You’re troubleshooting a routing problem; you check BGP and the neighbor shows as active. Great, let’s move on and look somewhere else.
Right now a good proportion of you should be shouting at your screen – and with good reason.
Cisco IOS Basics
When we are first taught about Cisco ACLs, we’re taught the dangers of assuming that adding “no” in front of the command will just remove a single line. For example, pretty much every Cisco engineer out there will know that the end result of these commands:
access-list 1 permit host 188.8.131.52 access-list 1 permit host 184.108.40.206 access-list 1 permit host 220.127.116.11 ! no access-list 1 permit host 18.104.22.168
…will be that access-list 1 is totally deleted. If you didn’t know that, then thank goodness you do now.
In a similar vein, I’ve recently seen a few people miss something really critical about BGP session status that I think we’re all taught pretty early on (probably in CCNA-level classes) that I just kind of assumed everybody knew about – just like the access-list problem above. However, since this was missed in the heat of troubleshooting – unfortunately probably the time it was most critical not to miss it – I thought I’d share a reminder here.
Active BGP Sessions
The command typically used to check BGP neighbor status is not, as you might expect, “show ip bgp neighbors”. That does work, but it’s a lot of output to slog through, especially if you have a lot of peers. It’s much quicker instead to use “show ip bgp summary” which abbreviates nicely to “sh ip bgp sum”.
So let’s say we’re troubleshooting a routing problem discovered a few minutes ago, we check BGP, and this is what we see:
R1#sh ip bgp sum BGP router identifier 22.214.171.124, local AS number 1 BGP table version is 9, main routing table version 9 Neighbor V AS MsgRcvd MsgSent TblVer InQ OutQ Up/Down State/PfxRcd 126.96.36.199 4 1 5 4 0 0 0 00:05:07 Active
No problem – the neighbor relationship has been active for the last 5 minutes, so everything should be cool.
NO NO NO NO NO!
Read the output again:
Neighbor V AS MsgRcvd MsgSent TblVer InQ OutQ Up/Down State/PfxRcd 188.8.131.52 4 1 5 4 0 0 0 00:05:07 Active
On the right hand site, the state is showing as ‘Active’. That means it’s configured and it has been trying to connect to the neighbor for the last 5 minutes and 7 seconds, but it has not yet managed to do so. When it does connect, the output is going to change so that rather than telling you the state of the connection, it’s going to tell you how many prefixes were received (and accepted):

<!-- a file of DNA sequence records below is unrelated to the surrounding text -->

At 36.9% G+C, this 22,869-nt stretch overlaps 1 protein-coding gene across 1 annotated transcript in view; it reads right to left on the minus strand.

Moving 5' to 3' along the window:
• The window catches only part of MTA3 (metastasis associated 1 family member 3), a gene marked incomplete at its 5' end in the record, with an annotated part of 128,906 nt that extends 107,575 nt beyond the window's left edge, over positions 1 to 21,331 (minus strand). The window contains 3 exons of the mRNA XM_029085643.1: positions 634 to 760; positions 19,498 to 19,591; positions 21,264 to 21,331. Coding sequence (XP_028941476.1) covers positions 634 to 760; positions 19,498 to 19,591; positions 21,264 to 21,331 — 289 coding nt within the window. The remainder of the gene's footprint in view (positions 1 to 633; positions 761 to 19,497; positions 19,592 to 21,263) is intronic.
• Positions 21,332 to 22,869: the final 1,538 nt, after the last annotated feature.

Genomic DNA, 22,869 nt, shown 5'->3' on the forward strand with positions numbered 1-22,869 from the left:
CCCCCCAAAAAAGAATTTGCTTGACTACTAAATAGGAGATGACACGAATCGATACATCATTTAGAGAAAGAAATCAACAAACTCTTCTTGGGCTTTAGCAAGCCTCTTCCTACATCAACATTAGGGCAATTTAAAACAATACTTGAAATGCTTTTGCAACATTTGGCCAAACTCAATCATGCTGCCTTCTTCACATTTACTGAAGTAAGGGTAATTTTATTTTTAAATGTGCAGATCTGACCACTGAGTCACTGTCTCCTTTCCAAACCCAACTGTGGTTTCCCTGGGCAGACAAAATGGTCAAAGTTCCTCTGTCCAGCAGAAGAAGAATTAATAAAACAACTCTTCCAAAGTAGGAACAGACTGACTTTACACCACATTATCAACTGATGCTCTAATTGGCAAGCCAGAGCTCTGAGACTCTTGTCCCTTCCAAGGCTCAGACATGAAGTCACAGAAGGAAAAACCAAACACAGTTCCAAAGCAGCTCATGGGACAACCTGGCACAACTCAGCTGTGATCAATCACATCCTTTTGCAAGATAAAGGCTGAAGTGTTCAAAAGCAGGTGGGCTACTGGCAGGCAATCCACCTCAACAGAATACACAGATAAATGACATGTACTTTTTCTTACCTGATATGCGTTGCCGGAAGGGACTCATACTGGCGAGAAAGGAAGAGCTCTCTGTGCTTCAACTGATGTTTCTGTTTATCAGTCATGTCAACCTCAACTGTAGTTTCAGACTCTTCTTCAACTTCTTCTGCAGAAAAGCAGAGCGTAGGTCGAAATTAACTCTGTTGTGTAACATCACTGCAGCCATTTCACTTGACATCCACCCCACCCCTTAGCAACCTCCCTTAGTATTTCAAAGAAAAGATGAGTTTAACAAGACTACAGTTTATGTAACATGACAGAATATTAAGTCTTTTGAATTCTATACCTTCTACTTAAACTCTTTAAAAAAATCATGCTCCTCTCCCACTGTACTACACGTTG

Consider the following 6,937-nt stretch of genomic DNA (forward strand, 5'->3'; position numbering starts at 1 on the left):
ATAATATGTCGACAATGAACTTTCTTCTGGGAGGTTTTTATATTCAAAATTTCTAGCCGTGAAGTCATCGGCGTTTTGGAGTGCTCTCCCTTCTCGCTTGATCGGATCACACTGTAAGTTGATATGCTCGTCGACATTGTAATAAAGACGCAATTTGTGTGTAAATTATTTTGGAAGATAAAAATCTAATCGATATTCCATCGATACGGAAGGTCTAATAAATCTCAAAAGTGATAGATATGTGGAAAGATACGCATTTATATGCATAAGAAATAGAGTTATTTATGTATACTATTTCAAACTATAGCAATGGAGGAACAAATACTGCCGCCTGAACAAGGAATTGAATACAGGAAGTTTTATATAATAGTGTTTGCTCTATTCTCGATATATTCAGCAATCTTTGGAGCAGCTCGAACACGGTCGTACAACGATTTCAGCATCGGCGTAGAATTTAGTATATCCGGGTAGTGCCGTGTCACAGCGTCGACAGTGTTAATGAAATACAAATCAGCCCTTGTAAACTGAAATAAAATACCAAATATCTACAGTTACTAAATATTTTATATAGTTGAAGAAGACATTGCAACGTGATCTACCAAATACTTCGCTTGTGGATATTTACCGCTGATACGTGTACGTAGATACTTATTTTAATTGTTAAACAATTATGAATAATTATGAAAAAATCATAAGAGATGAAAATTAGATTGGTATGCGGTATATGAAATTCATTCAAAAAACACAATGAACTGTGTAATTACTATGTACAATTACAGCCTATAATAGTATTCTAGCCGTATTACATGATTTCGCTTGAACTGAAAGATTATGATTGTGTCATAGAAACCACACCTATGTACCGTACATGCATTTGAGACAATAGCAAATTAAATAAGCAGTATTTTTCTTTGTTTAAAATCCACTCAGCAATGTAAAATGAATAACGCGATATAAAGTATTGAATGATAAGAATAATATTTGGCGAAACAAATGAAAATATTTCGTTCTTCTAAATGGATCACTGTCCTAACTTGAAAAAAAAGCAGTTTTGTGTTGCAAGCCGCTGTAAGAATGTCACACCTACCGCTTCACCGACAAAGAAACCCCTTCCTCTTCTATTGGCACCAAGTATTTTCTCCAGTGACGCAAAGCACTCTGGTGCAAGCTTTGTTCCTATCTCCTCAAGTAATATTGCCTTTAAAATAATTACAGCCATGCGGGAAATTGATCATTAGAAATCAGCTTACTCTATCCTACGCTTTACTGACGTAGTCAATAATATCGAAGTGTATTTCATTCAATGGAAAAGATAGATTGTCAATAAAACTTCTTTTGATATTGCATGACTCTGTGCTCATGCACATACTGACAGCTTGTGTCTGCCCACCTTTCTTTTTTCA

Neighbor V AS MsgRcvd MsgSent TblVer InQ OutQ Up/Down State/PfxRcd 184.108.40.206 4 1 11 9 13 0 0 00:01:03 4
You’ll also notice that the TblVer (table version) in the previous output was “0” – also a bad sign. This is simple stuff – if you don’t have a number on the right hand side, the connection is DOWN. Not ‘admin down’ mind you – that looks like this:
Neighbor V AS MsgRcvd MsgSent TblVer InQ OutQ Up/Down State/PfxRcd 220.127.116.11 4 1 11 9 0 0 0 00:00:13 Idle (Admin)
It’s a really simple thing, and I suspect most of us know this well. However, it’s such an easy thing to overlook when you’re stressed because a network is down, another mention can’t hurt, right? Don’t fall into the trap of thinking that “Active” = “Working fine”.
RFC Mumbo Jumbo
You’re probably thinking “Well then, why didn’t Cisco change it to say ‘not working’ then?” And that’s a reasonable question, but the reality is that they are displaying the current State of the BGP Finite State Machine, as defined in RFC4271. Those states are:
We’ve seen Idle and Active in the command output above, and when a session is Established, Cisco shows the number of prefixes instead. It is possible – but unlikely – to see the other states showing in the command output simply because sessions tend to establish so quickly, you’d be unlikely to catch them at the right moment:
R1#sh ip bgp sum BGP router identifier 18.104.22.168, local AS number 1 BGP table version is 9, main routing table version 9 Neighbor V AS MsgRcvd MsgSent TblVer InQ OutQ Up/Down State/PfxRcd 22.214.171.124 4 1 5 4 0 0 0 00:00:35 OpenSent
So that’s why it says Active even though it isn’t active in the sense we would hope. Blame the BGP FSM, why don’t you.
Meanwhile, stay vigilant, and pay attention to that sneaky State column 🙂
I came, I saw, I laughed… =)
Although simple stuff, it is good to know for beginners network analysts like me. Thanks for the small but helpful post.